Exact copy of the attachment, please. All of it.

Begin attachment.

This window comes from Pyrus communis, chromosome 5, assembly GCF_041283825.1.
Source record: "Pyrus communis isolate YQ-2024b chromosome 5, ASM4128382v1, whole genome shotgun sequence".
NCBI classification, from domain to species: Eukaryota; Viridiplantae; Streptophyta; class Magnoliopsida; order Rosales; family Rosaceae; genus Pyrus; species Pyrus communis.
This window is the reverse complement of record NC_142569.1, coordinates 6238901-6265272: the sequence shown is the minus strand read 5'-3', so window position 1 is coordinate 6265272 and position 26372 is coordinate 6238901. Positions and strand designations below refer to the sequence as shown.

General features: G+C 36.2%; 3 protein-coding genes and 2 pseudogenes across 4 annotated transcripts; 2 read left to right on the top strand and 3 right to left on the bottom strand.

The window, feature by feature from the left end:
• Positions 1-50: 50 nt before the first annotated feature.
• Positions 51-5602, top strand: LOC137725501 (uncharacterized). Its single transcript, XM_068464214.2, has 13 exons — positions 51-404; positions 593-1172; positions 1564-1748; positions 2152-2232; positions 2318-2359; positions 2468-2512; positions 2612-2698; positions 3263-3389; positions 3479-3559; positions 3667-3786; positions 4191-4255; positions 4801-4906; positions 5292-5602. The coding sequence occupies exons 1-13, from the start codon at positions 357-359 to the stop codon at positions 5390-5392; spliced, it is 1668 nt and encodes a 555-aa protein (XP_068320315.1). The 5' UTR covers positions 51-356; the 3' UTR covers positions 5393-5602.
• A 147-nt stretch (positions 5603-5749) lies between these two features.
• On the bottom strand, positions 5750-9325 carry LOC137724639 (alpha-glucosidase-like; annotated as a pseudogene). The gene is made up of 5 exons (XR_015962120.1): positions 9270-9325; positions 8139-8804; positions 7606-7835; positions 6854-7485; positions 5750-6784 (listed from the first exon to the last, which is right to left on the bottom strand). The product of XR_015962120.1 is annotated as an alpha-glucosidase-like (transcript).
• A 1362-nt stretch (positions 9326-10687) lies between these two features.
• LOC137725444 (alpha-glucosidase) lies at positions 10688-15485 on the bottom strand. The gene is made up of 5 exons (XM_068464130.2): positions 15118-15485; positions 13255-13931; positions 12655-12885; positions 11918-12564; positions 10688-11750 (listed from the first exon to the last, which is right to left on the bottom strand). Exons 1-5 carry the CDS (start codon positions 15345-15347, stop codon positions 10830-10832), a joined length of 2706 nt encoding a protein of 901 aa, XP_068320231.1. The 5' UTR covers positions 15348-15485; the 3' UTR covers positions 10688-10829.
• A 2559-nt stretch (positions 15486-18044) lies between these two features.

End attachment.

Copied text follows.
This window comes from Pyrus communis, chromosome 5, assembly GCF_041283825.1.
Source record: "Pyrus communis isolate YQ-2024b chromosome 5, ASM4128382v1, whole genome shotgun sequence".
NCBI classification, from domain to species: Eukaryota; Viridiplantae; Streptophyta; class Magnoliopsida; order Rosales; family Rosaceae; genus Pyrus; species Pyrus communis.
This window is the reverse complement of record NC_142569.1, coordinates 6238901-6265272: the sequence shown is the minus strand read 5'-3', so window position 1 is coordinate 6265272 and position 26372 is coordinate 6238901. Positions and strand designations below refer to the sequence as shown.

General features: G+C 36.2%; 3 protein-coding genes and 2 pseudogenes across 4 annotated transcripts; 2 read left to right on the top strand and 3 right to left on the bottom strand.

The window, feature by feature from the left end:
• Positions 1-50: 50 nt before the first annotated feature.
• Positions 51-5602, top strand: LOC137725501 (uncharacterized). Its single transcript, XM_068464214.2, has 13 exons — positions 51-404; positions 593-1172; positions 1564-1748; positions 2152-2232; positions 2318-2359; positions 2468-2512; positions 2612-2698; positions 3263-3389; positions 3479-3559; positions 3667-3786; positions 4191-4255; positions 4801-4906; positions 5292-5602. The coding sequence occupies exons 1-13, from the start codon at positions 357-359 to the stop codon at positions 5390-5392; spliced, it is 1668 nt and encodes a 555-aa protein (XP_068320315.1). The 5' UTR covers positions 51-356; the 3' UTR covers positions 5393-5602.
• A 147-nt stretch (positions 5603-5749) lies between these two features.
• On the bottom strand, positions 5750-9325 carry LOC137724639 (alpha-glucosidase-like; annotated as a pseudogene). The gene is made up of 5 exons (XR_015962120.1): positions 9270-9325; positions 8139-8804; positions 7606-7835; positions 6854-7485; positions 5750-6784 (listed from the first exon to the last, which is right to left on the bottom strand). The product of XR_015962120.1 is annotated as an alpha-glucosidase-like (transcript).
• A 1362-nt stretch (positions 9326-10687) lies between these two features.
• LOC137725444 (alpha-glucosidase) lies at positions 10688-15485 on the bottom strand. The gene is made up of 5 exons (XM_068464130.2): positions 15118-15485; positions 13255-13931; positions 12655-12885; positions 11918-12564; positions 10688-11750 (listed from the first exon to the last, which is right to left on the bottom strand). Exons 1-5 carry the CDS (start codon positions 15345-15347, stop codon positions 10830-10832), a joined length of 2706 nt encoding a protein of 901 aa, XP_068320231.1. The 5' UTR covers positions 15348-15485; the 3' UTR covers positions 10688-10829.
• A 2559-nt stretch (positions 15486-18044) lies between these two features.